There’s almost no American art in the Louvre. The prestigious Paris museum boasts of only four American paintings in its vast permanent collection. Is that a French problem or an American problem?
For the first time, the French museum is putting a modest spotlight on early American art with an exhibition titled “New Frontier: American Art Enters the Louvre.” But don’t worry about this peculiar little show turning into a runaway blockbuster. It contains only six paintings: four by Thomas Cole and one by Asher Durand, plus an obscure 1699 work by the equally obscure Frenchman Pierre-Antoine Patel.
The show will run at the Louvre until April 16, then at the infamous Walton-family-backed Crystal Bridge Museum of American Art in Bentonville, Arkansas from May 12 to August 3 and finally at the High Museum of Art in Atlanta from September 22 to January 6, 2013.
Two of the paintings in this curious mini-exhibition, Cole’s 1825 painting The Tempest and Durand’s View Near Rutland, Vermont (1837) are from the High Museum. Two, Cole’s melodramatic The Cross in the Wilderness (1845) and the Patel, which portrays ancient ruins of classical columns in summer, are from the Louvre. Cole’s last completed painting, The Good Shepherd, is from Crystal Bridge. The final Cole painting, an 1826 landscape scene overshadowing small figures engaged in melodramatic action from The Last of the Mohicans, is owned by the Terra Foundation for American Art.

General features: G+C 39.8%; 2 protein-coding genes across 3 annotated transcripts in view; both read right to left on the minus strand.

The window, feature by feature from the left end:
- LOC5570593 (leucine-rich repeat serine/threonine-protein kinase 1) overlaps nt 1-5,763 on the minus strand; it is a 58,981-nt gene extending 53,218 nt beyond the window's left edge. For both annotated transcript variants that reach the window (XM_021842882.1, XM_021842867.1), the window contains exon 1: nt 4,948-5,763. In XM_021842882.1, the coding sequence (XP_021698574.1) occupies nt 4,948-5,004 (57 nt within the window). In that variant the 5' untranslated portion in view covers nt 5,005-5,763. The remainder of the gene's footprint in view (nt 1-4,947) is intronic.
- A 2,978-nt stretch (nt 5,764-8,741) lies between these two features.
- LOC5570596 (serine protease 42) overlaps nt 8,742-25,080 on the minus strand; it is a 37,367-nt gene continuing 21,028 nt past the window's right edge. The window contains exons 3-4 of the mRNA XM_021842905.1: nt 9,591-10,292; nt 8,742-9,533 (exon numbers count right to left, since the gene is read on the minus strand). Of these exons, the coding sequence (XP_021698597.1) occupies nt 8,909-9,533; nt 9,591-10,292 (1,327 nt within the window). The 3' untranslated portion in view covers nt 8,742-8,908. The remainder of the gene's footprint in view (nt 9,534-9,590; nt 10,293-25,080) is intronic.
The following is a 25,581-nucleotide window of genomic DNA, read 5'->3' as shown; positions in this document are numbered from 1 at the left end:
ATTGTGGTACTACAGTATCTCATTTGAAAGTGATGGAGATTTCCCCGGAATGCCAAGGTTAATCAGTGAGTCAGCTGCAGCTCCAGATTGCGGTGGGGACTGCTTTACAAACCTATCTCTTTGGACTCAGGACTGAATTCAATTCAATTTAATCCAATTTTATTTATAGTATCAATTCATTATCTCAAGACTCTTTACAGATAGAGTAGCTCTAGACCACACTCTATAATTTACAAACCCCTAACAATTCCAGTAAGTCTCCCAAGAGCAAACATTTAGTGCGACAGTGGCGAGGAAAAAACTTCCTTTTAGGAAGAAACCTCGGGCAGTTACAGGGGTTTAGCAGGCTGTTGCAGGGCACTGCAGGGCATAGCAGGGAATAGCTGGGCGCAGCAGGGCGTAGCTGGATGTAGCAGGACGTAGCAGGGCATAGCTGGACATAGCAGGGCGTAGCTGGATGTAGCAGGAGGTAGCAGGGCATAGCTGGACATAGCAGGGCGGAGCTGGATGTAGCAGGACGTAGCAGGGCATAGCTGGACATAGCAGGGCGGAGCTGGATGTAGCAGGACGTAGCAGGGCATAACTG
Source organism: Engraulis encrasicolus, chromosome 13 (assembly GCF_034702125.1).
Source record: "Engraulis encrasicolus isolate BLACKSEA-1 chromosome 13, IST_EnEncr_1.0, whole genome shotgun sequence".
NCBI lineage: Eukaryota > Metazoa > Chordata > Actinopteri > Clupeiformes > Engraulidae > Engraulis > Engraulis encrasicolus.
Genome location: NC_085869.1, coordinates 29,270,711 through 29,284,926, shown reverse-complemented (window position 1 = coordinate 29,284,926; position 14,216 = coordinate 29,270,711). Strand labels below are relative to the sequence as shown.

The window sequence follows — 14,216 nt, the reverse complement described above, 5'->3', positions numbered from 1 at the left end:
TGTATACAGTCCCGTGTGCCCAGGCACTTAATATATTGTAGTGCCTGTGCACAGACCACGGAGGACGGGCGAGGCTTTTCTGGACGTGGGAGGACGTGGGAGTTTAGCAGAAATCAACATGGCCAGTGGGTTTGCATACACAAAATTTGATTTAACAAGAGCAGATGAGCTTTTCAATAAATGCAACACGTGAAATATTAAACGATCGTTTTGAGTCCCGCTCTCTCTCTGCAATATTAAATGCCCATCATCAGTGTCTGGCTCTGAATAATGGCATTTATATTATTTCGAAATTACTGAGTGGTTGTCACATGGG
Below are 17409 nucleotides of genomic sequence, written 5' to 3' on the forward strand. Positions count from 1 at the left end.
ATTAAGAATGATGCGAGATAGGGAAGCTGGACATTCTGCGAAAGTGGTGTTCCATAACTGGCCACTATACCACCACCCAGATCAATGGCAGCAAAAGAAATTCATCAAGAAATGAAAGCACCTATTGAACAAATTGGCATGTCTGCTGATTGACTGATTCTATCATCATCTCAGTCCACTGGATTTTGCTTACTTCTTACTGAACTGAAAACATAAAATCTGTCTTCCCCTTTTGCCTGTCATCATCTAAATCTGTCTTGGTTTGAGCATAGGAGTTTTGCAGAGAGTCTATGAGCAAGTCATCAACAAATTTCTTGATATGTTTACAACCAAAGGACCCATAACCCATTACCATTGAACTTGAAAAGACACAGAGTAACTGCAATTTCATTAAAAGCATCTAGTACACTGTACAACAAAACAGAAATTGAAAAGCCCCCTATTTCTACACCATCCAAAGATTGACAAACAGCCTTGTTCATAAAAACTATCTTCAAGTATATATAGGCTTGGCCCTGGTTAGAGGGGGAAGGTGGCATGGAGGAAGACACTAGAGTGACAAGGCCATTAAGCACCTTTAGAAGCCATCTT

Terra’s presence is no accident. A $600-million-in-assets foundation devoted to American arts, the Terra Foundation for American Art, with its headquarters in Chicago and an office in Paris, supports projects that encourage international scholarship on American art topics, as well as scholarly projects that explore American art in an international context. Terra sought recognition from the Louvre for American art. The Louvre found it prudent to bestow a limited, perhaps even niggardly amount of recognition in exchange for a fair amount of American money.
In Catskill, show curator Guillaume Faroult held forth on a recent Sunday afternoon in heavily accented English to a rapt audience of more than 100 persons. Terra associate curator Katherine Bourguignon also spoke. The two had traveled from Paris to Catskill, Thomas Cole National Historic Site board member David Barnes made clear in his perfervid introduction, specifically to speak about the exhibit that they had organized. “This is a big day, a big event,” exulted Barnes.
Guardians of classical French culture consent – for a price – to enlighten eager and moneyed Americans. It was ever thus.
“Nothing says you’ve arrived like having your own show at the Louvre,” said Barnes. The show is the first-ever by an American artist at the fabled museum.
A 64-page publication described as a “book” accompanies what the museum calls the “exhibition-dossier.” The book, called Thomas Cole: The Cross in the Wilderness, contains a 14-page essay by Faroult and one-page contributions by curators of American art at the High Museum, Crystal Bridges and Terra.
Faroult’s contribution leaned on the kind of self-referential lexicological distinctions beloved by Gallic philosophers. The title given of an 1843 sketch of the Cole work had originally been translated as La Croix dans le desert, which to Faroult didn’t quite convey the sense of the word “wilderness.” But the title given the work at the Louvre in 1975, La Croix dans la solitude, suggested too much romantic isolation rather than wilderness. It needed to be “reformulated.”